Which brought up Robinson Canó. As you might have heard, it had been a while since Robinson Canó had been credited with a base hit. A record-setting while, in fact; Canó had gone 29 straight at-bats without a hit, the record for a single postseason. What's more, Canó struggled terribly against left-handed pitchers this season; if he hadn't, he would actually be a pretty good non-Trout MVP candidate.
On the other hand, Canó has actually fared quite well against southpaws in his career. And perhaps Joe Girardi suspected that (as one wag pointed out) Robinson Canó was more due than any other hitter in baseball history.
Canó rewarded Girardi's faith with a clean single to left field.
Now, let's reset our game. The Yankees are behind by exactly one run in a game they exactly must win. There is a left-handed pitcher on the mound, with big platoon splits. The Yankees' next scheduled batter is yet another left-handed hitter.
Yes, there are people who follow the New York Yankees, or work for the New York Yankees, or are paid good money to talk about baseball during national television broadcasts, who seem to believe, as one particularly irascible friend of mine puts it, "that Ibañez has some magical pixie dust than enables him to hit home runs at will, and that someone put the voodoo kibosh on Swisher and A-Rod that won't go away until they each get two consecutive hits."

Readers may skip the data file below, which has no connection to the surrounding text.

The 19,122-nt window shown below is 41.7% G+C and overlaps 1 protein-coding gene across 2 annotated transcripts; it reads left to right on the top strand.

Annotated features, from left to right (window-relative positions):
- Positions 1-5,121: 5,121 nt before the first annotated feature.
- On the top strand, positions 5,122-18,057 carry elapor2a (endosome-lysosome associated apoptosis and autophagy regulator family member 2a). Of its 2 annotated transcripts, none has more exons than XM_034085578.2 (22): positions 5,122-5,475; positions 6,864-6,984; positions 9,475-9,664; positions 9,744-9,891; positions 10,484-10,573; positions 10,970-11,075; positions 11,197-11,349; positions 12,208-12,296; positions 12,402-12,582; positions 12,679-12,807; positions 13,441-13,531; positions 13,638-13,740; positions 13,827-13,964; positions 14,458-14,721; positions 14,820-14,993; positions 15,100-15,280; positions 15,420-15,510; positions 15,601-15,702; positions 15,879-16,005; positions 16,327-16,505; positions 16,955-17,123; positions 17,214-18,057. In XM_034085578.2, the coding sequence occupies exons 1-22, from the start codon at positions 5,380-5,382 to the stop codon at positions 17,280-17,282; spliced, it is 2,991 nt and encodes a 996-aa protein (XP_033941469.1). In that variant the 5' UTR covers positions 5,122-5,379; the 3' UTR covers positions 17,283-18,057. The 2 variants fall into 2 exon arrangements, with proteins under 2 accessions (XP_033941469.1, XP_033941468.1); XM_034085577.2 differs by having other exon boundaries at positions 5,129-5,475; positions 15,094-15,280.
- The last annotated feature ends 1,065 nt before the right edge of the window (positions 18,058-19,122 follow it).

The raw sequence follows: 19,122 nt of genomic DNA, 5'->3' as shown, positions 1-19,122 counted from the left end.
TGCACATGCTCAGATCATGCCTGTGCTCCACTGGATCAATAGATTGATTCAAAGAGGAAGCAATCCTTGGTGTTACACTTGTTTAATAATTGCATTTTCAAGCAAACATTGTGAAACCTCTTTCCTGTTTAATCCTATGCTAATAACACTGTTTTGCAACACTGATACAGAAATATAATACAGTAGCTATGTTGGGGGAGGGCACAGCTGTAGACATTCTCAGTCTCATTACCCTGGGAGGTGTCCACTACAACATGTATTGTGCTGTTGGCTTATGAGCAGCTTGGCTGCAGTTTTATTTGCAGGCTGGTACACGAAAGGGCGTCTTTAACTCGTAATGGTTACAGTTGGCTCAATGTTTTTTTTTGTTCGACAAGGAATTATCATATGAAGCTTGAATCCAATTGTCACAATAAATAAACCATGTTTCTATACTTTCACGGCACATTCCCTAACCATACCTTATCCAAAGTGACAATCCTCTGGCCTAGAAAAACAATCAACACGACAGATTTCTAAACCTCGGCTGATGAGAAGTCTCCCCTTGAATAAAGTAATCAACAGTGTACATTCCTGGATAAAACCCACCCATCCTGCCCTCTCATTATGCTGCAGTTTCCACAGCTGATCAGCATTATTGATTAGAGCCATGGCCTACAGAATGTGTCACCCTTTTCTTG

Ah, there they are: Nick Swisher and Alex Rodriguez, our switch-hitter and our right-handed hitter, sitting on the bench. Both have been struggling lately, as you've no doubt heard. Swisher started for the Yankees in right field all season; he's been benched. Rodriguez started for the Yankees at third base all season, and also made $31 million all season; he's been benched.
Against those struggles, Joe Girardi might have considered this salient fact: Over the last two seasons, Raúl Ibañez has been gifted with 194 at-bats against left-handed pitchers and posted a .206 batting average. With four home runs. Which is to say that against left-handed pitchers, Raúl Ibañez hits like a shortstop. A weak-hitting shortstop with a .236 batting average.